Here’s How Pharmacists Can Offer Reassurance on Messenger RNA Vaccines

Fear of the unknown is an issue for many Americans unsure about getting the first COVID-19 vaccines to receive emergency use authorization from the FDA. Because those are the first messenger RNA vaccines approved for use, a lot of questions have been generated. Here is some essential information to help pharmacists answer them accurately and completely.

SYRACUSE, NY – Just days before the Food and Drug Administration granted emergency use authorization for the first vaccine to protect against COVID-19, a published study confirmed that a two-dose regimen of the product conferred 95% protection against SARS-COV2 infection in people 16 or older.

The report in the New England Journal of Medicine also notes that safety over a median of 2 months was similar to that of other viral vaccines for the Pfizer and BioNTech vaccine BNT162b2.

While the report from industry, Argentinean researchers and investigators from the Upstate Medical University in Syracuse, NY, might be reassuring, there is still a question pharmacists will face: What are messenger RNA vaccines—also called mRNA vaccines—and why should I get one?

Both the first vaccine to get an EUA and what is likely to be the second, Moderna’s mRNA-1273, fall into that category. The national Centers for Disease Control and Prevention offered the follow information to help formulate a response.

Public health officials point out that, while mRNA technology is new, it is not unknown, having been studied for more than a decade. Furthermore, they add, mRNA vaccines do not contain a live virus and do not carry a risk of causing disease in the vaccinated person. Finally, the CDC emphasizes that mRNA from the vaccine never enters the nucleus of the cell and does not affect or interact with a person’s DNA.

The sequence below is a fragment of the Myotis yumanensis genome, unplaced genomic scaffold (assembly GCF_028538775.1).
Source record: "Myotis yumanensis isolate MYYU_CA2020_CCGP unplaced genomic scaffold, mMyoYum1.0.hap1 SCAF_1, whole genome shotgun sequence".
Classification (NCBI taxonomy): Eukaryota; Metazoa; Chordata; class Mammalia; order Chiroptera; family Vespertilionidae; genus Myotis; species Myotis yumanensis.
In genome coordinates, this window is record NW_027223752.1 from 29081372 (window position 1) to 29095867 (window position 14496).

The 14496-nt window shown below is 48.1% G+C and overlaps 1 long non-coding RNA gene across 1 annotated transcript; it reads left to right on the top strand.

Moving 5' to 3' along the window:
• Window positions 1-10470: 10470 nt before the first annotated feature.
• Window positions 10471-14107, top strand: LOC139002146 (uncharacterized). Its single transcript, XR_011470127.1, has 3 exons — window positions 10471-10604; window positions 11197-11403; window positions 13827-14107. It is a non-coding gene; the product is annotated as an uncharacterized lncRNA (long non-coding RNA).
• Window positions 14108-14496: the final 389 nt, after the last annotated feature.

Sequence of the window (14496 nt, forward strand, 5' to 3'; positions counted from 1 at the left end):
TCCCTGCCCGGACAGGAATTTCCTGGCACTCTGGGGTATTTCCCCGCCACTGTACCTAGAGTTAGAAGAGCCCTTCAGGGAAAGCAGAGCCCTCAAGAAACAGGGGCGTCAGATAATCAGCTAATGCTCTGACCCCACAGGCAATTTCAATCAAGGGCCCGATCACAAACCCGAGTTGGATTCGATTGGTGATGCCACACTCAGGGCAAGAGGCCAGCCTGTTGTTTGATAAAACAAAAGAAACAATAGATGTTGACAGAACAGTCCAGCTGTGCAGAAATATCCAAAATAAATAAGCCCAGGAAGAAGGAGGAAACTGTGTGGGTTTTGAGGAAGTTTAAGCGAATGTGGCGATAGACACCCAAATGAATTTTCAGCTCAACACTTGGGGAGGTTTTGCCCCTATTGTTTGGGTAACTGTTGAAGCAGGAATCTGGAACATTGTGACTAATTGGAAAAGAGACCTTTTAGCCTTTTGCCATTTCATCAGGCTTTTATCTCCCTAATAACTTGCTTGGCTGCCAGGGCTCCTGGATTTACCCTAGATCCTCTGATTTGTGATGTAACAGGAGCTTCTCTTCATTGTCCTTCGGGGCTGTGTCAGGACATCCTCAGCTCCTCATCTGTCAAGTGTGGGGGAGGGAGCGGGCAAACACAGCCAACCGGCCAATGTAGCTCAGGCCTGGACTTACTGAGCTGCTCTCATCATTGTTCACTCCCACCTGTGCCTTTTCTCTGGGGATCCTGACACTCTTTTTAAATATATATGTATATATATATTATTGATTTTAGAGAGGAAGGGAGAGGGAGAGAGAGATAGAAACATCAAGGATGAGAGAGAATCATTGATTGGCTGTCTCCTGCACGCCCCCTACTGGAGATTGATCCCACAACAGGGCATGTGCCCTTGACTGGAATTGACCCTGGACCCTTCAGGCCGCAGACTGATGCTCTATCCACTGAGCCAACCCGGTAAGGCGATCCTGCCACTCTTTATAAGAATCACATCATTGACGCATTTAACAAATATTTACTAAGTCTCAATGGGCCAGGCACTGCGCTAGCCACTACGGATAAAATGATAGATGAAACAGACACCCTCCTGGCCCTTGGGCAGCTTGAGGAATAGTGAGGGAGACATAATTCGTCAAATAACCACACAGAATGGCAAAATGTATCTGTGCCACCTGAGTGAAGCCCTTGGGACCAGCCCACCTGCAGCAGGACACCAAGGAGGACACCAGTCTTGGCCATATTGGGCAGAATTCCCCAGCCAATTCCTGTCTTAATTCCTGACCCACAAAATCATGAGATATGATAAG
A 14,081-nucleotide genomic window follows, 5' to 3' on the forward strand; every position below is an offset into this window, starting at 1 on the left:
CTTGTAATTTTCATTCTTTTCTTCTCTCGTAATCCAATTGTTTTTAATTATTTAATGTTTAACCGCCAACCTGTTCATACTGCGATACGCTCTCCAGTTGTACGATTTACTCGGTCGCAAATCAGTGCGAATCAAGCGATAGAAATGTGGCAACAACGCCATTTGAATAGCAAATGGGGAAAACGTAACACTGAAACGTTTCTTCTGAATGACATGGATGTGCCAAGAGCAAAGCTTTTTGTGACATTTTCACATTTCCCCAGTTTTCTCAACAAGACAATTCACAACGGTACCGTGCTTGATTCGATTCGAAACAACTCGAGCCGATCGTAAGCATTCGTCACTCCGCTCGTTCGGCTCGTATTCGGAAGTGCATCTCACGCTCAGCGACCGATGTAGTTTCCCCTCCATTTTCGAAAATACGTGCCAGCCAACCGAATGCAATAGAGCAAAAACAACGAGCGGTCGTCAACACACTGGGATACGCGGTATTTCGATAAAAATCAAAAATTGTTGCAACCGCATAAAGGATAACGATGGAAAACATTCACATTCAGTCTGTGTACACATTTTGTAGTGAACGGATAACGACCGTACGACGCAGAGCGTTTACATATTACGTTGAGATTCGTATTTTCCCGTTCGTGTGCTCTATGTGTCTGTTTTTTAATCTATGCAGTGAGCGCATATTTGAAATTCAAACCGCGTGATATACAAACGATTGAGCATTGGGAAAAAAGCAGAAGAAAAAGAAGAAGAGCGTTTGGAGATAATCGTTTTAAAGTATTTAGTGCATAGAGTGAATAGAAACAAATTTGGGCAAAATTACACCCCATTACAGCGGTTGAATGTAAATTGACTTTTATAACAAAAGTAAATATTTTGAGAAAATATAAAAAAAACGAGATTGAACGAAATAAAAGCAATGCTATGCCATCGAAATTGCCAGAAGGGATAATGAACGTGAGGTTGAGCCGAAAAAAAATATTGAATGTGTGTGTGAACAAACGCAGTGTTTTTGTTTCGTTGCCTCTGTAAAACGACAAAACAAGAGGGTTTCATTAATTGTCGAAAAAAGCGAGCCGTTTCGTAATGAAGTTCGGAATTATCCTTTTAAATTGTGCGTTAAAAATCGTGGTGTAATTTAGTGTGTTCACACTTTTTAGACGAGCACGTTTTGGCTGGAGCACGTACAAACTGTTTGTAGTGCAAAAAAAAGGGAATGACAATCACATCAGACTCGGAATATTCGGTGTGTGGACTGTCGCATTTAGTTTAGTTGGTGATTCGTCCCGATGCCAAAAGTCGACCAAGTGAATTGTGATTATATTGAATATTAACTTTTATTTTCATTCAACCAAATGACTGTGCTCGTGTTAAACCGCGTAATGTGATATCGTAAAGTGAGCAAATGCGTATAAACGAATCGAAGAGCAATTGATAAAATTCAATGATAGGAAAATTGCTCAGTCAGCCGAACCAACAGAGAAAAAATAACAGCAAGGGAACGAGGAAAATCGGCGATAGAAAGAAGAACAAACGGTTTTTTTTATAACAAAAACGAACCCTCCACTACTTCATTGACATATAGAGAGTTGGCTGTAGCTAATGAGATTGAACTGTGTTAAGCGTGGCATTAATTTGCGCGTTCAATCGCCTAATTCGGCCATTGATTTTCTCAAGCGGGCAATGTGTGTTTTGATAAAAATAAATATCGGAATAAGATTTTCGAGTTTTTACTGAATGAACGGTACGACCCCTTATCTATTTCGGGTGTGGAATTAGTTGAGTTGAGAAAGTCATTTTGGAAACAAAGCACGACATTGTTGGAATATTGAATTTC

“mRNA vaccines take advantage of the process that cells use to make proteins in order to trigger an immune response and build immunity to SARS-CoV-2, the virus that causes COVID-19,” according to the agency’s website. “In contrast, most vaccines use weakened or inactivated versions or components of the disease-causing pathogen to stimulate the body’s immune response to create antibodies.”

As for their mechanism of action, mRNA vaccines have strands of genetic material, mRNA, inside a special coating. That protects it from being broken down by enzymes in the body and aid its entrance to the muscle cells near the vaccination site.

In effect, according to the CDC, “mRNA can most easily be described as instructions for the cell on how to make a piece of the “’spike protein’ that is unique to SARS-CoV-2. “

With only a portion of the protein made, no harm is done to the person, but it is antigenic. The protein, or antigen, causes the immune system to begin producing antibodies and activating T-cells to fight off what appears to be infection. Since the antibodies are specific to the SARS-CoV-2 virus, the immune system is primed to protect against future infection.

Public health officials add that mRNA vaccines have several benefits compared to other types of vaccines. Among those are:

  • use of a non-infectious element,
  • shorter manufacturing times,
  • potential for targeting of multiple diseases,
  • the ability to be developed in laboratories and
  • use of a DNA template and readily available materials.

“This means the process can be standardized and scaled up, making vaccine development faster than traditional methods,” the CDC write. “In addition, DNA and RNA vaccines typically can be moved most rapidly into the clinic for initial testing. In the future, mRNA vaccine technology may allow for one vaccine to target multiple diseases.”

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